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Updated: 5 May 2020

Revealed: the bank accounts thousands are switching to

Find out which banks were most in-demand in 2019 and if switching in seven days is still possible

HSBC, Monzo and Nationwide gained the most current account customers during 2019, according to data from Bacs.

There were more than 1m current account switches in 2019, according to the current account switching service (CASS), but it seems many people are heading to the same banks.

While Nationwide had a net gain of nearly 106,000 new current account customers during 2019, Monzo finished the year at the top of the switching table for the months of October to December, overtaking Nationwide for the first time.

At the other end of the scale, Barclays, Halifax, Santander and TSB have seen the biggest overall losses.

Here, Which? looks at why people have been switching and explains how you can move to a new current account if you want a new provider.

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Which banks and building societies are we switching to?

The most recent data from Bacs shows the number of full account switches between 1 October and 31 December 2019.

Here's how the banks and building society numbers changed:

Monzo was the biggest winner, with a total net gain of 20,843 - significantly more than Nationwide, which had the next highest net gain of 14,959.

However, Nationwide still managed to attract 36,558 new current account customers, likely due to the fact that savvy savers wanted to take advantage of its high-interest current account, which paid 5% AER on balances up to £2,500 for 12 months. Since 1 May, the account now only offers 2% AER on balances up to £1,500 for 12 months.

Almost 45,000 people switched to HSBC in the final quarter of the year.

Halifax saw the highest overall losses at the end of 2019, with a net loss of 22,130 and a total loss of more than 30,000 customers. The provider also saw some of the biggest losses throughout 2019.

One reason for this could be the withdrawal of its £135 current account switching incentive in June 2019.

Other banks that lost current account customers include RBS, Santander and TSB. Santander ended the period with 9,894 fewer current account holders, while TSB was down 9,106 and RBS lost 7,782.

The most popular banks of 2019

We've also knitted together Bacs data for the whole of 2019 to show how providers fared over the whole year.

Nationwide certainly came out on top, with a 105,568 net gain. As we saw in the previous graph, its net gains may be showing signs of slowing - so we'll have to see if the bank can keep up its reign in 2020.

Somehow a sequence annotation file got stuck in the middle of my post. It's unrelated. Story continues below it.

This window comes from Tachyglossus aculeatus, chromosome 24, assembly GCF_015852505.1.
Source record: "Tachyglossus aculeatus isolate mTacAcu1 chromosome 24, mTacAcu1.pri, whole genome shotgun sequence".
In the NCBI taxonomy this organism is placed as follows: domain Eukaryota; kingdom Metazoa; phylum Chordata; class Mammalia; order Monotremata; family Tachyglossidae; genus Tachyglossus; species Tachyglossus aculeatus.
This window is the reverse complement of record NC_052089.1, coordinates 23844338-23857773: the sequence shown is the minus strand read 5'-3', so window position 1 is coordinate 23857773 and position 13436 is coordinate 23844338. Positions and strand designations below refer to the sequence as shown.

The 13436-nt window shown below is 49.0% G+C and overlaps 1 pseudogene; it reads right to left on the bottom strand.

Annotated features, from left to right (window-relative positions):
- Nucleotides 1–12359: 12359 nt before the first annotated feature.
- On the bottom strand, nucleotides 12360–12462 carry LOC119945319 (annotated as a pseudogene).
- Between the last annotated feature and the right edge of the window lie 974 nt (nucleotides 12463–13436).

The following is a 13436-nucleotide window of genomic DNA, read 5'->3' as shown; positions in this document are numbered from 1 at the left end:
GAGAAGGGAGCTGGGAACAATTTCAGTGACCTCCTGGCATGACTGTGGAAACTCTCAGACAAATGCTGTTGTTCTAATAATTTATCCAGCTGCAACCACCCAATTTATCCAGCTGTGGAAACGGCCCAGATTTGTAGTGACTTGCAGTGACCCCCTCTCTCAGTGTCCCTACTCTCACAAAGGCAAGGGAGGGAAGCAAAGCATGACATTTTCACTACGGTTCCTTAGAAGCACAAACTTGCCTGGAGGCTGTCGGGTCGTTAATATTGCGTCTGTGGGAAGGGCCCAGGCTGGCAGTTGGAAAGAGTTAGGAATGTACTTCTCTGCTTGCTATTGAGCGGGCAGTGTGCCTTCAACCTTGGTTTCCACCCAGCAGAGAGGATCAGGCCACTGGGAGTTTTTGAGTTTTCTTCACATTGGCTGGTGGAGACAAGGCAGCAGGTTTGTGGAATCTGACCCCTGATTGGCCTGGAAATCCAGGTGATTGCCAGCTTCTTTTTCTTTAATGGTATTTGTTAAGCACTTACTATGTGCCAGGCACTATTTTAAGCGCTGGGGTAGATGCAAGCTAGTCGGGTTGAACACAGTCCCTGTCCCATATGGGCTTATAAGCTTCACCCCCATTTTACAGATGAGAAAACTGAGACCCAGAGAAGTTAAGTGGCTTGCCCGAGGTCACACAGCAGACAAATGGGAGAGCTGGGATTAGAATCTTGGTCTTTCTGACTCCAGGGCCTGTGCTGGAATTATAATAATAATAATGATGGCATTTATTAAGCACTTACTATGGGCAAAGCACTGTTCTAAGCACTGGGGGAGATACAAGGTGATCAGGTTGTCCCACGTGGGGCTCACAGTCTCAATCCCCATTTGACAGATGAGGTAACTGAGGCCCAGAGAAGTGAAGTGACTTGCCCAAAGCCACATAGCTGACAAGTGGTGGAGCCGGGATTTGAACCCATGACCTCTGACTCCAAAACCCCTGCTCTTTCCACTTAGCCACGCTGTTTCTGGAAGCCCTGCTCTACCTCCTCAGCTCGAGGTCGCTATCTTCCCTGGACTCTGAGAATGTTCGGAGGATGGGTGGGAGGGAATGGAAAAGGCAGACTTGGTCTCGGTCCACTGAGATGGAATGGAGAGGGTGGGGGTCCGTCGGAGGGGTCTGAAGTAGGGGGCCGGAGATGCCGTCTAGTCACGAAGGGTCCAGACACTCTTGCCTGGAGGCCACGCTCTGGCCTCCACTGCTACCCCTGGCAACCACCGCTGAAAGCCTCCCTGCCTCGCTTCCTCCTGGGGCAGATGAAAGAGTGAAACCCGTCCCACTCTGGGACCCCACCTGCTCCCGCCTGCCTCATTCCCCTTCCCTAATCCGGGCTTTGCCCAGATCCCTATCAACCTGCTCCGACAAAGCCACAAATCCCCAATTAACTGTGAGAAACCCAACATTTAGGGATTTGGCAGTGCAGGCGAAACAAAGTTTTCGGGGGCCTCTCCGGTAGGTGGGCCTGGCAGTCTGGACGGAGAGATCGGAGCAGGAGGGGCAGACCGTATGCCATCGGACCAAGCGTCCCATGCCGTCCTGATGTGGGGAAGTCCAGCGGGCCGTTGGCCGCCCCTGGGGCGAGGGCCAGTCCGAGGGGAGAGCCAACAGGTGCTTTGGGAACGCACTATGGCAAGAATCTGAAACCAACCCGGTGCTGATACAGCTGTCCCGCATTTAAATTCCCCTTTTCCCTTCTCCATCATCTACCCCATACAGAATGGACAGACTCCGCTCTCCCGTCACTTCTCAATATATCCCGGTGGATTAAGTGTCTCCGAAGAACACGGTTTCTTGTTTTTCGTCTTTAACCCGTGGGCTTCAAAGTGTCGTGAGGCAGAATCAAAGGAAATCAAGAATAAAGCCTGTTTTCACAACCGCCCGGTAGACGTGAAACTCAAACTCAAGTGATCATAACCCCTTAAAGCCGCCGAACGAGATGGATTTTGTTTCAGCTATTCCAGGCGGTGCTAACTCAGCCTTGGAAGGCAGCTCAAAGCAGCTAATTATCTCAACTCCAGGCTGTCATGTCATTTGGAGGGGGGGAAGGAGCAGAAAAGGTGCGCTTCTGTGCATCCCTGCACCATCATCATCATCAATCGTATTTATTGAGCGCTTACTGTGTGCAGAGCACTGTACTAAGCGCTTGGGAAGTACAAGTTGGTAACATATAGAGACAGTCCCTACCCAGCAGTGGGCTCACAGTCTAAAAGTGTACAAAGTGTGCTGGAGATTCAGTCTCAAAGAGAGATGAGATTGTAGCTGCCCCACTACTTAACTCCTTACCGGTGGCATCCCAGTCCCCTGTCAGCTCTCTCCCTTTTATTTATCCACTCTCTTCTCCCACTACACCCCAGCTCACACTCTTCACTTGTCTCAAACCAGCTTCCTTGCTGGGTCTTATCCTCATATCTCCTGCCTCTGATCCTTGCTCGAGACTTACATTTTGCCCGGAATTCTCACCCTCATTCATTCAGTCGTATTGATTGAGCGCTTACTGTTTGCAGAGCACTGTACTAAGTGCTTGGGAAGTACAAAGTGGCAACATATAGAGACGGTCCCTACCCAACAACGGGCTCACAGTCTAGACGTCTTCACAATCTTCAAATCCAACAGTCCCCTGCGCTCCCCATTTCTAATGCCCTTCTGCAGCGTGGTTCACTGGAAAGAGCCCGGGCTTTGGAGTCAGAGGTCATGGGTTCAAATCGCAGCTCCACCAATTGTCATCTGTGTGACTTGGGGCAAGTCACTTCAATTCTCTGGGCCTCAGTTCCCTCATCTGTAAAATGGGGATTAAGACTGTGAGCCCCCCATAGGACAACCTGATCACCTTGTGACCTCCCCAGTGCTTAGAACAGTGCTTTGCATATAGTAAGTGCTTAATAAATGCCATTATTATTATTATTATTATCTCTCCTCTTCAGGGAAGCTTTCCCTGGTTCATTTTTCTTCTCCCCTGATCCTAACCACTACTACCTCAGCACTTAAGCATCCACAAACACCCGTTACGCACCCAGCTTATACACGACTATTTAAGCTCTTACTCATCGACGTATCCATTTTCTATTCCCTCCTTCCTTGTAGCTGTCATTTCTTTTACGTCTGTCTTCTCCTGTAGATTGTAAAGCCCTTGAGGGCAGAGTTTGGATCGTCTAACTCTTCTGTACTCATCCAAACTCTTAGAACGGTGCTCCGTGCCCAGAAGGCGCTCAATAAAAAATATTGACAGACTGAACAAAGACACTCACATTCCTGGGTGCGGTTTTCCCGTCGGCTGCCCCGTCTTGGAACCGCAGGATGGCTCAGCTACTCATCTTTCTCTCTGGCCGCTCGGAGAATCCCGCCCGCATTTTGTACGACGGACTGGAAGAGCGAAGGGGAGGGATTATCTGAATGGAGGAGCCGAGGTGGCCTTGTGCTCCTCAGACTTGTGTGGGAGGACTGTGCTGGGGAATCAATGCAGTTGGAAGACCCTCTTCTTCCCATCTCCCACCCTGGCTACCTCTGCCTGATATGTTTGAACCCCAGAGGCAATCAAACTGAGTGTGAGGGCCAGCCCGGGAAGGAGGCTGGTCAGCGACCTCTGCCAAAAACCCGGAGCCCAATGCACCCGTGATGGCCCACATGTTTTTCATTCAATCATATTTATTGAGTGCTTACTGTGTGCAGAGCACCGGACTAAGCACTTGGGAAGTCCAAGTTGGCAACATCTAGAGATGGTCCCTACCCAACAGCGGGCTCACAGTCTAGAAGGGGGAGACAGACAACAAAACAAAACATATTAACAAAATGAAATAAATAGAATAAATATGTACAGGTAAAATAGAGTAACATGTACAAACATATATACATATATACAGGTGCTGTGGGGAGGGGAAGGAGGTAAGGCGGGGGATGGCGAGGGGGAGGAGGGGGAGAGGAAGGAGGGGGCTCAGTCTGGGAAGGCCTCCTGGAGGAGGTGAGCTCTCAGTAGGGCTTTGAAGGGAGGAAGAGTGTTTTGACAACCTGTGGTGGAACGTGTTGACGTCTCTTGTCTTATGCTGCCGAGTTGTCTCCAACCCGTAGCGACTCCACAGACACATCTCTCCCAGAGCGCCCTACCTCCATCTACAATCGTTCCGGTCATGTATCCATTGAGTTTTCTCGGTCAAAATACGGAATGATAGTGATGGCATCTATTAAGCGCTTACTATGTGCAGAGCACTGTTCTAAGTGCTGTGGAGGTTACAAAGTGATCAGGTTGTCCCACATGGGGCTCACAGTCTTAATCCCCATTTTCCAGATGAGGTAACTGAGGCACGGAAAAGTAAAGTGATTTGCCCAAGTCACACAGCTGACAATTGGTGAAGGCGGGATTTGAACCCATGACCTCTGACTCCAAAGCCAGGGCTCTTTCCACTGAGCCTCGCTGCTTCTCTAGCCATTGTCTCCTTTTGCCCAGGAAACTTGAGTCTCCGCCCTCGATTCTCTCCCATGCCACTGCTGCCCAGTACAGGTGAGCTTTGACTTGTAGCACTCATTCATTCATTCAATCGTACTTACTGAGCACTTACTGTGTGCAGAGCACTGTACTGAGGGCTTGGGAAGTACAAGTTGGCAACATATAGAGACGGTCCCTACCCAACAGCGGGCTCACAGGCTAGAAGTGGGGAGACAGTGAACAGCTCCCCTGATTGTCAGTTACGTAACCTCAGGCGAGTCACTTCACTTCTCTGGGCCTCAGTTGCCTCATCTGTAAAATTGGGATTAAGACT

While HSBC attracted the most customers overall - almost 200,700 switched to the provider during 2019 - it also saw the biggest losses as just over 137,000 moved elsewhere.

However, HSBC still finished the year in positive figures - something Halifax didn't manage. The provider's overall current account numbers were down by almost 70,000, which is far more than any other in the table.

Challenger banks won customers throughout 2019

Of the seven banks that made overall net gains in 2019, two of them were challenger banks - and their numbers are increasing.

Between January and March 2019, app-only banks Monzo and Starling had net gains of 7,292 and 5,233, respectively. But between October and December 2019, this had increased to 20,843 and 9,247, respectively.

Overall, this saw Monzo with net gains of 63,164 - almost neck and neck with HSBC - while Starling was up by 28,241, which is just a few thousand behind NatWest.

These slick new brands have attracted new customers through features such as their modern design, personalisation, low fees and speedy customer service.

Will the coronavirus affect switching?

We have seen all banks withdraw their switching incentives, and some accounts - such as First Direct's current account - are currently closed to new customers.

It has also been more difficult for some people to open new accounts. Several branches have had to be closed, or have hours of operation reduced, due to staffing issues and to ensure social distancing measures can be followed.

Telephone services have also been busier than usual, with most banks asking that people only call if their query is urgent.

All of this could mean the next set of switching results will look quite different.

How to choose a current account

If you're happy with the service you receive, you might go several years without considering switching your current account.

However, there can be some great benefits to switching, including perks such as bonuses or competitive savings rates that require a current account to be held with the same provider.

Each year, we survey thousands of current account customers and undertake detailed product analysis to find the best and worst banks.

Depending on what kind of account you're looking for, our other guides can help you decide which accounts could suit your circumstances best:

Once you've decided which account you want to switch to, you can apply to open it. Give the current restrictions due to COVID-19, most banks are encouraging you to do this online.

If the provider is part of the current account switching service (CASS), you'll be able to open the account in seven working days.

At the time of writing, CASS said that the service was still available during the COVID-19 crisis and was not expected to change.